String Theory, With No Holds Barred

From Science:

Greene If Michael Turner had known what he was in for, he might have stayed home. As the moderator of a debate held here last night at the National Museum of Natural History, the University of Chicago cosmologist had the unenviable task of trying to crown a winner in a match-up between Brian Greene and Lawrence Krauss, two physics heavyweights duking it out over the merits–or lack thereof–of the so-called Theory of Everything.

String theory assumes that elementary particles are tiny vibrating strings that exist in multiple dimensions. In trying to unite Einstein’s theory of gravity with quantum mechanics, it hopes to answer mysteries about the beginning of the universe and the very nature of matter, energy, and time. The claims are deep, and opponents of the theory say the findings so far have been shallow, even nonexistent. Last night’s debate did little to settle the argument, but a packed house of academics, physics geeks, and just-curious laypeople seemed to enjoy themselves nonetheless.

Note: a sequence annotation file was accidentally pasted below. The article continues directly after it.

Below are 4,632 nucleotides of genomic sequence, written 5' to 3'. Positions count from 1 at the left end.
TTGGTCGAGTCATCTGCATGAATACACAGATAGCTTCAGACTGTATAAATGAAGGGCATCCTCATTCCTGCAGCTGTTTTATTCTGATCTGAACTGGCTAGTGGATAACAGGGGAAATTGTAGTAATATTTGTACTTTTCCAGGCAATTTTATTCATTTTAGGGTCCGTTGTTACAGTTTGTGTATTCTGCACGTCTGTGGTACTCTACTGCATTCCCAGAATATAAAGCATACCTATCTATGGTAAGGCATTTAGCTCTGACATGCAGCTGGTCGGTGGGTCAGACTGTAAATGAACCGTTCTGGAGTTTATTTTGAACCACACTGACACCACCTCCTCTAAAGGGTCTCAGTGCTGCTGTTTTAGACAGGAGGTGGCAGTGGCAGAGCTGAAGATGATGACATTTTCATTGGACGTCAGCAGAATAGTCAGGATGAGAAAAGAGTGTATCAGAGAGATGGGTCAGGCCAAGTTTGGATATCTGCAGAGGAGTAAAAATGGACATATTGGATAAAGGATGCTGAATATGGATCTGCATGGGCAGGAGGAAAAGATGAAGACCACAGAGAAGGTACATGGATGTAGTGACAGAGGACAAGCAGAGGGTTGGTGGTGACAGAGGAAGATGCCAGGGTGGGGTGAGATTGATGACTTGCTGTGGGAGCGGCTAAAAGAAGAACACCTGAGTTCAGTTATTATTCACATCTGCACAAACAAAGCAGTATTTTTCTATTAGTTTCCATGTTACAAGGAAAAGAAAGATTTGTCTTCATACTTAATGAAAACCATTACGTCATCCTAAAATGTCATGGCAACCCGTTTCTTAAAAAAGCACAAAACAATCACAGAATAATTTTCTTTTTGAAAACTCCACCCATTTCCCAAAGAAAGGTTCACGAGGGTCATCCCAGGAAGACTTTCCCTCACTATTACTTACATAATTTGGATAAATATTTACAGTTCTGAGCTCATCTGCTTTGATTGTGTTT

More here.

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